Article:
This is from the book Living Dharma by Kornfield
http://www.gospodini.com/pdf/download/i ... ype=stream

All in all I am quite fascinated by this Sunlun fellow, he seems to have developed his own anapana method which is a bit outside of the norm for Theravada. I understand that there are those who believe that this is totally wrong and unorthodox, however, I just see it as a useful technique for arousing energy, something which is often neglected by Western Theravada teachers who prefer to talk about relaxing, being very calm and light with our effort. This is nice, but sometimes one needs the opposite approach. I have done breath holding for a bit before practicing anapana (something which I learned from Tibetans) and I have also found it effective in arousing energy and getting one out of a dull or slothful mind state. I have never thought about using it for dealing with pain, I shall try this next time.

I honestly don't know why people would have a problem with Sunlun's style, there are just as many quotes from the suttas in which the Buddha says we should practice vigorously and energetically.

While there is a sutta which shows the Buddha rejecting holding the breath for a very long time (which apparently caused him headaches), that does not mean he would reject any technique which includes breath holding or similar practices. After all, he rejected extended fasting, but not 'intermittent fasting', allowing for a practice in which one just eats one meal. There are also suttas in which the Khecharividya, the practice of pressing the tongue against the palate, are promoted - a practice which the Buddha seems to have picked up from other teachers. So it is clear that the Buddha was not shy of taking methods which require a certain amount of vigorous effort and adopting it to the his Dhamma.

Either way, I think that as long as one does not overdo it, these techniques can be helpful aids, and are not against the middle way. After all, Sunlun here says "Hold the breath as long as you can easily hold it" and this makes all the difference. It is still not a form of "forceful" (Hatha) yoga.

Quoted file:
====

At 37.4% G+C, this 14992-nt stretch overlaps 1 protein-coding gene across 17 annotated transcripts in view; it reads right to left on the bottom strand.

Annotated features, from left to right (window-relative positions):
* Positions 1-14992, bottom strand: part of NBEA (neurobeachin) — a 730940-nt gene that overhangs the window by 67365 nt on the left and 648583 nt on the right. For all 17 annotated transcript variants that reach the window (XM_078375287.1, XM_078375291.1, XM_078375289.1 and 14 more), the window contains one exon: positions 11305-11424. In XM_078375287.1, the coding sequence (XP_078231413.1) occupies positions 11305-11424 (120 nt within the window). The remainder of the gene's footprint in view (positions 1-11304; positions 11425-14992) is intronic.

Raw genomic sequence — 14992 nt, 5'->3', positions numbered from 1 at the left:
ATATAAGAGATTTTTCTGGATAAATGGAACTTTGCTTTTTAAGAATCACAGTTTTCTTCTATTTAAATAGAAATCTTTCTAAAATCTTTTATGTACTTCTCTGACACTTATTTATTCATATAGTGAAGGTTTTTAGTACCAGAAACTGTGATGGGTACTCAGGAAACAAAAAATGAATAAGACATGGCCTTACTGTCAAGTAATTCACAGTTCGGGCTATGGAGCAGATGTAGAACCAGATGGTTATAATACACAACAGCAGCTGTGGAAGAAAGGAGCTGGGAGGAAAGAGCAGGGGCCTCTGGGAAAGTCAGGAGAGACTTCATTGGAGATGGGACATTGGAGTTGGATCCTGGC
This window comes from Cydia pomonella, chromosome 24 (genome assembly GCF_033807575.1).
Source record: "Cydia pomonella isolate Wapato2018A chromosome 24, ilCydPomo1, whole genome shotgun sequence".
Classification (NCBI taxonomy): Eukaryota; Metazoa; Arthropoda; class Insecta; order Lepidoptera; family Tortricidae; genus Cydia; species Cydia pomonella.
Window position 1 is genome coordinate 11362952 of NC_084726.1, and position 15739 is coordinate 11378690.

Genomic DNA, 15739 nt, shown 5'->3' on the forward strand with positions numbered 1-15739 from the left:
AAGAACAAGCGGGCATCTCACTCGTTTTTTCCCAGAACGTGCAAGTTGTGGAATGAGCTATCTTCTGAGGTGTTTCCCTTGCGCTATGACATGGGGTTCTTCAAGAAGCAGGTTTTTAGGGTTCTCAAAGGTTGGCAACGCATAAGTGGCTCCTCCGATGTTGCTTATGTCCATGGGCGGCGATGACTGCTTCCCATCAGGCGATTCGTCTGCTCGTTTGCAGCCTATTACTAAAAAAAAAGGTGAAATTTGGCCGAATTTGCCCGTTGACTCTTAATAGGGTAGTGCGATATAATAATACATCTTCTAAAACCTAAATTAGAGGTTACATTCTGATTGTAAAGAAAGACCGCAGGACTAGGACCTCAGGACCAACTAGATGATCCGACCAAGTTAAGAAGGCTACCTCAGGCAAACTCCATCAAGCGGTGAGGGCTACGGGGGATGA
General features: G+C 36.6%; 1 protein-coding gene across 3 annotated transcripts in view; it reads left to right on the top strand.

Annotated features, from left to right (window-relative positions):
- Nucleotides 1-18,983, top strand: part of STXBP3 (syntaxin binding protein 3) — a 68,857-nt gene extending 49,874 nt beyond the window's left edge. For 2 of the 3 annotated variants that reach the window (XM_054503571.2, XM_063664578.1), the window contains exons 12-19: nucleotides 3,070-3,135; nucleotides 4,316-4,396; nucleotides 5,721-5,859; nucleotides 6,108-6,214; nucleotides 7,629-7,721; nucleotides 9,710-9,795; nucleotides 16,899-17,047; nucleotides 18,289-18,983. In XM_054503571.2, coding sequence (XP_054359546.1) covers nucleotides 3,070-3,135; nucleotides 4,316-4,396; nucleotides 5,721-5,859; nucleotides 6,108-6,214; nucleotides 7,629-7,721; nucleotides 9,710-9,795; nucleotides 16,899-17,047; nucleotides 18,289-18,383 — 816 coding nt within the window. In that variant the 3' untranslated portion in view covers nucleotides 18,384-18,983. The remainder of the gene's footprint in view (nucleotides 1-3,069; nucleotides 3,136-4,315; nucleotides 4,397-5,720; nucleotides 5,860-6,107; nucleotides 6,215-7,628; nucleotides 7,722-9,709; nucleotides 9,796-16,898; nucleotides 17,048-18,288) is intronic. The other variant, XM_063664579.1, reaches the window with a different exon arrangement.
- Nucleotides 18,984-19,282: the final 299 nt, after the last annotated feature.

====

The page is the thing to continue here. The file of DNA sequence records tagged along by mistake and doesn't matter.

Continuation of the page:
Vayadhammā saṅkhārā appamādena sampādethā — All things decay and disappoint, it is through vigilance that you succeed — Mahāparinibbāna Sutta

Self-taught poverty is a help toward philosophy, for the things which philosophy attempts to teach by reasoning, poverty forces us to practice. — Diogenes of Sinope

I have seen all things that are done under the sun, and behold, all is vanity and a chase after wind — Ecclesiastes 1.14

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Re: Sunlun Sayadaw method

Post by Javi » Sat Oct 07, 2017 4:25 am

Interestingly enough, here's another Theravadin on holding the breath:
If you want to understand what the heart is, you can try an experiment. Breathe in deeply and hold your breath for a moment. At that point there won't be anything at all except for one thing: neutral awareness. That's the heart, or 'what knows.' But if you try to catch hold of the heart in this way, you can't hold on to it for very long — only as long as you can hold your breath — but you can give it a try just to see what the true heart is like.